Charleston World Heritage Story

Charleston World Heritage Story

CHARLESTON, S.C. (AP) – Charleston is seeking World Heritage status from the United Nations – a designation for sites deemed important to all of humankind that include, among others, the Taj Mahal, the Pyramids of Giza and the Grand Canyon. The Historic Charleston Foundation this month joined the city and the group of businesses working for the designation in developing an application highlighting a collection of almost 40 places of worship and public buildings in the city’s historic district. The Charleston World Heritage Coalition will craft the application expected to run several hundred pages and hopes to submit it to the National Park Service by January 2016.

After a year, during which applications are often revised or polished, the Park Service can then send it on to the International Council on Monuments and Sites. That group reviews the application before it can be sent on to the United Nation’s Educational, Scientific and Cultural Organization, known as UNESCO, which votes annually on World Heritage applications. Charleston could be designated a World Heritage site in 2018, if all goes without a hitch.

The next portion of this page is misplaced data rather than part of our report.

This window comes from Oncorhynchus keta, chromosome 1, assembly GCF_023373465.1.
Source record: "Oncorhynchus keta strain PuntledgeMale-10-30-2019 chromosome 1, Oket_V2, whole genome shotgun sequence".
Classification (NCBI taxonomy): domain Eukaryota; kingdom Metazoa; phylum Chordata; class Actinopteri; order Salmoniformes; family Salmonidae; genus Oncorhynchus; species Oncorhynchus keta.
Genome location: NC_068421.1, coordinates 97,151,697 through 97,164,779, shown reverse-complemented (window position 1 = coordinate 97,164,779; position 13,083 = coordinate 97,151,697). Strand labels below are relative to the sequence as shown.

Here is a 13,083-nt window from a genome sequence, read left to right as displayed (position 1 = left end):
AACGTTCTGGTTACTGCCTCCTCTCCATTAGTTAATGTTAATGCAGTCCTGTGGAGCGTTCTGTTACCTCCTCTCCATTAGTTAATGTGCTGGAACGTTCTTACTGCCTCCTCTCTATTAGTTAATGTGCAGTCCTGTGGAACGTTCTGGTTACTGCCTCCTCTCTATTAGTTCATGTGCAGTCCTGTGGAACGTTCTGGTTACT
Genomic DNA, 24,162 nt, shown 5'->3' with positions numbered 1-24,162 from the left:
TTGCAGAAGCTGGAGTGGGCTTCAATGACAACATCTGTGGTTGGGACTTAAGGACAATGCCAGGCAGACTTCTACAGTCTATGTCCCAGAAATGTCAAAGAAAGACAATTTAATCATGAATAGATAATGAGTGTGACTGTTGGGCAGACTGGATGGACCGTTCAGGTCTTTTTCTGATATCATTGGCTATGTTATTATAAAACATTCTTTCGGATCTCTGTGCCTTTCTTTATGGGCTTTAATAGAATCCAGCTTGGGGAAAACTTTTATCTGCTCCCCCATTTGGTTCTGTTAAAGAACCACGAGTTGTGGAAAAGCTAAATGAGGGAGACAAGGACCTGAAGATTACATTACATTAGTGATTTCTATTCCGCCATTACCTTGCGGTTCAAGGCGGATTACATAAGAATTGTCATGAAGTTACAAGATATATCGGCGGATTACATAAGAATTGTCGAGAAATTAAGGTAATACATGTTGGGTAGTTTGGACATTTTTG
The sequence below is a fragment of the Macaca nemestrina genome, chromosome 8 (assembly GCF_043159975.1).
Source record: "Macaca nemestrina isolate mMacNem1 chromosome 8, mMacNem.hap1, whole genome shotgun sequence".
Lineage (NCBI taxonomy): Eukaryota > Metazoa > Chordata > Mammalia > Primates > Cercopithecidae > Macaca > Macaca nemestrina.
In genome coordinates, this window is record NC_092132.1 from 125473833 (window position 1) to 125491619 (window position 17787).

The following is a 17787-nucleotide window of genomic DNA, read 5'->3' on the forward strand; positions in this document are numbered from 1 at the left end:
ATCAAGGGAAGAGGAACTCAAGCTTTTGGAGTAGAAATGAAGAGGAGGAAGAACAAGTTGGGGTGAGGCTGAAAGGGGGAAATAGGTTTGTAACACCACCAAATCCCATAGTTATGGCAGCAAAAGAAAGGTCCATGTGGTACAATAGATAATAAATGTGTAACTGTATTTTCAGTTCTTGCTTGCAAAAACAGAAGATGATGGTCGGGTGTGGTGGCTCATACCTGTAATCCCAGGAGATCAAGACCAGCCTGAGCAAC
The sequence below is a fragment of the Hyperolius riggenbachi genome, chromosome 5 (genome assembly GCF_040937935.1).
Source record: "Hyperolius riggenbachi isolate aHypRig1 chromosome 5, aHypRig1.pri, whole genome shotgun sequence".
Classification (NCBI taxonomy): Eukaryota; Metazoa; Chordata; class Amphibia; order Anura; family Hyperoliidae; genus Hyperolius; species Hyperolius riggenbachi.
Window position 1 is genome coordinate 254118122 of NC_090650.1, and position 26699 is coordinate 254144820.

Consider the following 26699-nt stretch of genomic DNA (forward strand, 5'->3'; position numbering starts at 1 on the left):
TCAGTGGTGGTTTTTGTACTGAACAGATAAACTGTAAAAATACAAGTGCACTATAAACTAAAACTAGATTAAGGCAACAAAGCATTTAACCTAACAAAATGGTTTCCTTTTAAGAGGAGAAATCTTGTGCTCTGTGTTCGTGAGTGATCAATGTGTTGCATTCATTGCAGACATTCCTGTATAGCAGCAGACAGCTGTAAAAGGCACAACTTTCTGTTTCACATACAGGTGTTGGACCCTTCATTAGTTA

There are 981 heritage sites worldwide, but only 21 in the United States. None of U.S. sites are historic districts and there are no sites in South Carolina. The United Nation’s agency accepts World Trust nominations for both natural and cultural sites based on several criteria. One of them is “an outstanding example of a type of building, architectural or technological ensemble or landscape which illustrates a significant stage in human history.” This is applicable to Charleston considering its architecture tells the story of American architecture over several hundred years.

Researching and compiling the application is expected to cost about $1 million. But supporters say the designation will be worth it. In addition to the civic pride of being designated one of the most significant places in the world, supporters say the label would provide a brand that will help draw visitors, attract businesses and mean preferential consideration for preservation and other grants from public and private foundations. The designation could also forge new partnerships for the preservation of the city founded in 1670.